Josh Rouse has always been pretty prolific but it seems that lockdown proved a particularly fertile period for the Nebraskan songwriter. Following one of the most delightful Christmas albums of recent years (The Holiday Sounds Of Josh Rouse), it led to last year’s electronic gem The Mediterranean Gardener under the Isla moniker, a natural diversion after the synth-based sheen of his last LP proper – 2018’s Love In The Modern Age.
Going Places was, out of necessity, recorded in Rouse’s adopted homeland of Spain, ironically titled at a time when travel was virtually impossible but sparked by his desire to play live again. Not dissimilar to 2006’s Subtitulo, also made in Spain, it’s classic Rouse – guitars, bass, drums and horns – set up for a live setting.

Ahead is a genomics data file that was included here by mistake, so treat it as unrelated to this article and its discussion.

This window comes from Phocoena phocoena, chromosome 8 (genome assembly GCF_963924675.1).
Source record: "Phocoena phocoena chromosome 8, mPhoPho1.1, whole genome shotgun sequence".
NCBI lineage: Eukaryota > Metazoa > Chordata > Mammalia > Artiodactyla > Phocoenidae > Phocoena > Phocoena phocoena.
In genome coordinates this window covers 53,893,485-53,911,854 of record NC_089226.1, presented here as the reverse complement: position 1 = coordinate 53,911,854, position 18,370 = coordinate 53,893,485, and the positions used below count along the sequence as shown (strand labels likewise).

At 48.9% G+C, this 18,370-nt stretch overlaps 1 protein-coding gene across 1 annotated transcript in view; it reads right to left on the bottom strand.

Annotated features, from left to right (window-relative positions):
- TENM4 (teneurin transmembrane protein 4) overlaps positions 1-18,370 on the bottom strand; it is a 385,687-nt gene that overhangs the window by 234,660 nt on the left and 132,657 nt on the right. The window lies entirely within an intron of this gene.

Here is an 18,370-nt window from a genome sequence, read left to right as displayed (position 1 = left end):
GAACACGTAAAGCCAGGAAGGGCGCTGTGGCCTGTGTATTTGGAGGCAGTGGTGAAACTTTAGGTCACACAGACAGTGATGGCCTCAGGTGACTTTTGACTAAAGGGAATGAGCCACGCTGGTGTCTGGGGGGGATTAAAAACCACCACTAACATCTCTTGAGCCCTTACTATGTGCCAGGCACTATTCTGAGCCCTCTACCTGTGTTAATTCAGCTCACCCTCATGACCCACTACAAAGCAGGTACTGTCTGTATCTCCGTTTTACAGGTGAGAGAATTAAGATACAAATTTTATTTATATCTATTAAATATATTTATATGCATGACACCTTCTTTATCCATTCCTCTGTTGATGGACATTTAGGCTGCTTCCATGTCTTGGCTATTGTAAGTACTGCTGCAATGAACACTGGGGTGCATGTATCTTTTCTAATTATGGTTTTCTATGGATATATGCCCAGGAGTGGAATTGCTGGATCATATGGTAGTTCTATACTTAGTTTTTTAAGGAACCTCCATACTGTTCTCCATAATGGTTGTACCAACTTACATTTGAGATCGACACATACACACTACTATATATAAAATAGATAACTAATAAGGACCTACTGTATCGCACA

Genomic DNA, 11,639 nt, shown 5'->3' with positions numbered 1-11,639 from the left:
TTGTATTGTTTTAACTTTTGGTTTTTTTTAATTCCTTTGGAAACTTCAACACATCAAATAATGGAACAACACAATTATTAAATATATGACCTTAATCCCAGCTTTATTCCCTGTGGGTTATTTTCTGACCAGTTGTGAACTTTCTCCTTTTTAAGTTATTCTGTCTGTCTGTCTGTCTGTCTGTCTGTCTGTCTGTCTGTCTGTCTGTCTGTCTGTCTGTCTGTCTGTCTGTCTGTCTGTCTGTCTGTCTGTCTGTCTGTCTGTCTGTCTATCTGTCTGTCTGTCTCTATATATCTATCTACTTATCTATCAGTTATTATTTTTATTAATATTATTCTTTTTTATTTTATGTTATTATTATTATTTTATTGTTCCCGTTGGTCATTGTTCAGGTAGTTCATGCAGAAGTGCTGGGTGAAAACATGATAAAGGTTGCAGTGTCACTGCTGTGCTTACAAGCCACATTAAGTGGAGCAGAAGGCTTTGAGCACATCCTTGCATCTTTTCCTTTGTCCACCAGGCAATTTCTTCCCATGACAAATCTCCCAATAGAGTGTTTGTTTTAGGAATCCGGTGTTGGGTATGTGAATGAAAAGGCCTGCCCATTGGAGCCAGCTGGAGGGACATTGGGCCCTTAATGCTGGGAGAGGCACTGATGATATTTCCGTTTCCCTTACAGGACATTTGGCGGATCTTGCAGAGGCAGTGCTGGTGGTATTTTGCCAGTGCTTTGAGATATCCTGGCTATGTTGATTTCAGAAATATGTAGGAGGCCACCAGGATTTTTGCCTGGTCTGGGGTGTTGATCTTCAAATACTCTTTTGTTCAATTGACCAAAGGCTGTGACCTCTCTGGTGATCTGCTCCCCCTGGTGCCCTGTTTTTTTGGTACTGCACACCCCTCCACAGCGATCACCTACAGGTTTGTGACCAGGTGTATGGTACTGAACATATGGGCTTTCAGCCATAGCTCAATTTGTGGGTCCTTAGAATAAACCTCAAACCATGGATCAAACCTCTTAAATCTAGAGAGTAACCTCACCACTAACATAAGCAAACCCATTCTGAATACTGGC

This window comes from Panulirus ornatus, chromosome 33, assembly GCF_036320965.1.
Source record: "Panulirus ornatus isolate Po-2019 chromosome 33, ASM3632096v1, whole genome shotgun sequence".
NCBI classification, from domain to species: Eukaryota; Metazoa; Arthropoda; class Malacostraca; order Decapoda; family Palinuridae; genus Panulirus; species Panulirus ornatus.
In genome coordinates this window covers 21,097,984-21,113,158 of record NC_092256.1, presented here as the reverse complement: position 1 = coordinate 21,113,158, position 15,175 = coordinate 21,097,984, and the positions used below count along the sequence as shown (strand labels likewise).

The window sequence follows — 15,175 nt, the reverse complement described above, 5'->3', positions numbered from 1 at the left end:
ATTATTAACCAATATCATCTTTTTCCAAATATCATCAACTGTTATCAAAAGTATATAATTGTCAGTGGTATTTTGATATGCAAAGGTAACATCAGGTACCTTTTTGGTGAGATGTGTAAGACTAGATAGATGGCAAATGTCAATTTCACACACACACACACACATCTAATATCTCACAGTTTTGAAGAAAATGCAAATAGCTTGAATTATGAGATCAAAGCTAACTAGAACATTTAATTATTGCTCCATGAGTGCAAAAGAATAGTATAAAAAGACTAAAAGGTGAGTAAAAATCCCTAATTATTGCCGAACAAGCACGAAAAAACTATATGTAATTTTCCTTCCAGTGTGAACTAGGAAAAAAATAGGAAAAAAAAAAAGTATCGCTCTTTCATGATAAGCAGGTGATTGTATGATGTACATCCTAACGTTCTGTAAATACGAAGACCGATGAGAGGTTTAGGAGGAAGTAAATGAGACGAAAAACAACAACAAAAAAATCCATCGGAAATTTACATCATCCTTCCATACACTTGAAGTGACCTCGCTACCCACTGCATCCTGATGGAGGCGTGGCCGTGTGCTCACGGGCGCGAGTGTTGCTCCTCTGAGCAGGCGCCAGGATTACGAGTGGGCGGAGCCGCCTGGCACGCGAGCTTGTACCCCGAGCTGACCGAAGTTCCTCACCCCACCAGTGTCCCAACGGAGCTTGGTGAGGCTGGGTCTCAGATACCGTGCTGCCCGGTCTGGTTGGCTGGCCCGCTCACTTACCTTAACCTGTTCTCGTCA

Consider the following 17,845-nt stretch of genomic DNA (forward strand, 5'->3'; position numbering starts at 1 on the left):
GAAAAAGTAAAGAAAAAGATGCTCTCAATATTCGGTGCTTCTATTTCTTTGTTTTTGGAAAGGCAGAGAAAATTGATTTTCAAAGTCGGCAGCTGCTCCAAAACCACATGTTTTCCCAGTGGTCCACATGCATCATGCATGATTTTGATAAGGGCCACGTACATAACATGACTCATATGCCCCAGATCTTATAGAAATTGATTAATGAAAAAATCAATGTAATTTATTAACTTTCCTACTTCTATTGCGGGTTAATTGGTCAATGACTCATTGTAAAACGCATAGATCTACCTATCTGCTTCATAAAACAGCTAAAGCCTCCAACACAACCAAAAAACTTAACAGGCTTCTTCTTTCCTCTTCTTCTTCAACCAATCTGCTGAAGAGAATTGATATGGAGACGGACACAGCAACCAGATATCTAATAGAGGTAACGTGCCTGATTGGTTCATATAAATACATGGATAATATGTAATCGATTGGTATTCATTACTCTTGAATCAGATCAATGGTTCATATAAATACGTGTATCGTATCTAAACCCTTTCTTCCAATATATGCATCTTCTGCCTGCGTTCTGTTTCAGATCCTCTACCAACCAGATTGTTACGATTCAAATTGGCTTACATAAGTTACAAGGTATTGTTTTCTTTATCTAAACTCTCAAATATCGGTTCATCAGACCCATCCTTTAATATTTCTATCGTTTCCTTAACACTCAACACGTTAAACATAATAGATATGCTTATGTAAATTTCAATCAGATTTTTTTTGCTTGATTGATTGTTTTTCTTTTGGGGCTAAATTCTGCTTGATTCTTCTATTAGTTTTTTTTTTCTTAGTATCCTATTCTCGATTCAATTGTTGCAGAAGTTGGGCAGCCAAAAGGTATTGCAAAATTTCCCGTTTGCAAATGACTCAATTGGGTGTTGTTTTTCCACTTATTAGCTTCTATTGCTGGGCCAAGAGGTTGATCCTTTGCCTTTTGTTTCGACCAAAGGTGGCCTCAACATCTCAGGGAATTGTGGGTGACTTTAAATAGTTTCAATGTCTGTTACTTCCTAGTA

Rouse’s knack for a hummable melody shines through these ten tracks which, even when he’s singing about “the melancholy life of a writer” (‘Henry Miller’s Flat’) can’t help but lift the spirit and set toes tapping. Maybe not as introspective as 2015’s therapy-influenced Embers Of Time, songs like ‘Hollow Moon’ and ‘Waiting On The Blue’ are still achingly wistful and stand alongside his best material.
Formerly citing The Smiths and The Cure as influences, it seems Rouse is increasingly comfortable in JJ Cale and Buddy Holly territory, even invoking the Traveling Wilburys on the jaunty ‘The Lonely Postman’. Regardless, with each album he continues to gently nudge his Americana credentials higher and higher, ‘Going Places’ another 32 minutes of balm for the journey.